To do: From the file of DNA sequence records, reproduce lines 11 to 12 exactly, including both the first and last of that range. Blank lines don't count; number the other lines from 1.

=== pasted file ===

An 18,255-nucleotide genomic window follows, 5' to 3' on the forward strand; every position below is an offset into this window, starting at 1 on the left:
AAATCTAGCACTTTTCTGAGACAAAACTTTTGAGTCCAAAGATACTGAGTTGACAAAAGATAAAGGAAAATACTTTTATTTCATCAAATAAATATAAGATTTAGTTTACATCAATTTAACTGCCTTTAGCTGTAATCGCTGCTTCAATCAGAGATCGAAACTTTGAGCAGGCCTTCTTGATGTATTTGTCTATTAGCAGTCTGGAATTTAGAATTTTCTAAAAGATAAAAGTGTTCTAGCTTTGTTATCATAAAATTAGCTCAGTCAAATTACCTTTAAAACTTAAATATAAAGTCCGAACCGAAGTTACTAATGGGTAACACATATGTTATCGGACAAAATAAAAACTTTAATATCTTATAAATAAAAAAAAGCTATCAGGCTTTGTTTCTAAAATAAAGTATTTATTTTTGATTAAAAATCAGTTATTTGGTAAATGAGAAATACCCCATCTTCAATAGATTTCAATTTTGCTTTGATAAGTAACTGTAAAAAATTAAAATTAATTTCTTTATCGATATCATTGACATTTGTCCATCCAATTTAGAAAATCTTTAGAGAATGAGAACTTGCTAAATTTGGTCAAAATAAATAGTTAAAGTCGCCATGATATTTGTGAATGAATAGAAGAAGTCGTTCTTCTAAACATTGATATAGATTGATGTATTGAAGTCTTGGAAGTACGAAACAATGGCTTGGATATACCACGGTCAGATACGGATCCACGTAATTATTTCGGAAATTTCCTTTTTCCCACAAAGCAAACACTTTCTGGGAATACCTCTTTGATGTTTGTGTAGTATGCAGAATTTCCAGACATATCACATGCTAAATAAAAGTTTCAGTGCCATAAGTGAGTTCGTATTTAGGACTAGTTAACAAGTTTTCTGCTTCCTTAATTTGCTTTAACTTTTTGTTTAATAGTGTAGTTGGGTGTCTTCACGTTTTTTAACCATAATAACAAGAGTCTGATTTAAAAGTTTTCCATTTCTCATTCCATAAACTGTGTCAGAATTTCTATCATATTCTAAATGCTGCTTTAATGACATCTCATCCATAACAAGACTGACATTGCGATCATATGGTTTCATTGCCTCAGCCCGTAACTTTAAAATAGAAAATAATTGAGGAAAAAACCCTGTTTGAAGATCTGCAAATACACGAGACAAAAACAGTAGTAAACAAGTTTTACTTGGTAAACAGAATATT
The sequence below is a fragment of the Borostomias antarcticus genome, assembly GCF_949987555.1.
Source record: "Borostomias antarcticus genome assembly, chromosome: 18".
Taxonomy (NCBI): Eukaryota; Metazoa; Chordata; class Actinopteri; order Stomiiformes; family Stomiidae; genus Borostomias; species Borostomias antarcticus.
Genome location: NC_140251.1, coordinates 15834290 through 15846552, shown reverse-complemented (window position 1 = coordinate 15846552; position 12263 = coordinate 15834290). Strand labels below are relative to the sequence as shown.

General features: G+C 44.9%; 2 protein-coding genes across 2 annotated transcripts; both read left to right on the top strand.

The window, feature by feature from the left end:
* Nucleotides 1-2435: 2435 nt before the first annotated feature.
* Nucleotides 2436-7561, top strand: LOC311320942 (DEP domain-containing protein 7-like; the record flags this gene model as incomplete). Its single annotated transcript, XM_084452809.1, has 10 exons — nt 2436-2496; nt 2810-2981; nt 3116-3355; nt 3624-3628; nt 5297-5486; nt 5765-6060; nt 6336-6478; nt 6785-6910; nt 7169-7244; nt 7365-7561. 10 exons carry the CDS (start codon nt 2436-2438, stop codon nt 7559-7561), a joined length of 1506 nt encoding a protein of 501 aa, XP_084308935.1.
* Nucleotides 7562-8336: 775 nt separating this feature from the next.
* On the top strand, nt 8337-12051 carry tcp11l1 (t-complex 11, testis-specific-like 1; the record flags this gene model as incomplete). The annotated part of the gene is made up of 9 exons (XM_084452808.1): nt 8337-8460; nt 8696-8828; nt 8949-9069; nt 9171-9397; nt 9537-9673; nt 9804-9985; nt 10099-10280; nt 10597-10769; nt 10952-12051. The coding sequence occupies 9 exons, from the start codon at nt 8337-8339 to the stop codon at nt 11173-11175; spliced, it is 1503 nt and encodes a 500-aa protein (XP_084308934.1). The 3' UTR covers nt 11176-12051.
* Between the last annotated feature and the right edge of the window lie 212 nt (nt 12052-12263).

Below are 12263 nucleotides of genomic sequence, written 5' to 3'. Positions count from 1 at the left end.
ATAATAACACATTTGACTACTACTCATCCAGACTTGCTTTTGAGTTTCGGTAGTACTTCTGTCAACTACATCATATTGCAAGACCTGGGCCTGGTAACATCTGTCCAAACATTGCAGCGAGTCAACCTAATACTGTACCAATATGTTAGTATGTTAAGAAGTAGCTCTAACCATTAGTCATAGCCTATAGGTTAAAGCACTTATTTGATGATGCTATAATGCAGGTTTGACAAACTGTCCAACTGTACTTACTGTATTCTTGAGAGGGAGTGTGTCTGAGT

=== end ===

* Nucleotides 7562-8336: 775 nt separating this feature from the next.
* On the top strand, nt 8337-12051 carry tcp11l1 (t-complex 11, testis-specific-like 1; the record flags this gene model as incomplete). The annotated part of the gene is made up of 9 exons (XM_084452808.1): nt 8337-8460; nt 8696-8828; nt 8949-9069; nt 9171-9397; nt 9537-9673; nt 9804-9985; nt 10099-10280; nt 10597-10769; nt 10952-12051. The coding sequence occupies 9 exons, from the start codon at nt 8337-8339 to the stop codon at nt 11173-11175; spliced, it is 1503 nt and encodes a 500-aa protein (XP_084308934.1). The 3' UTR covers nt 11176-12051.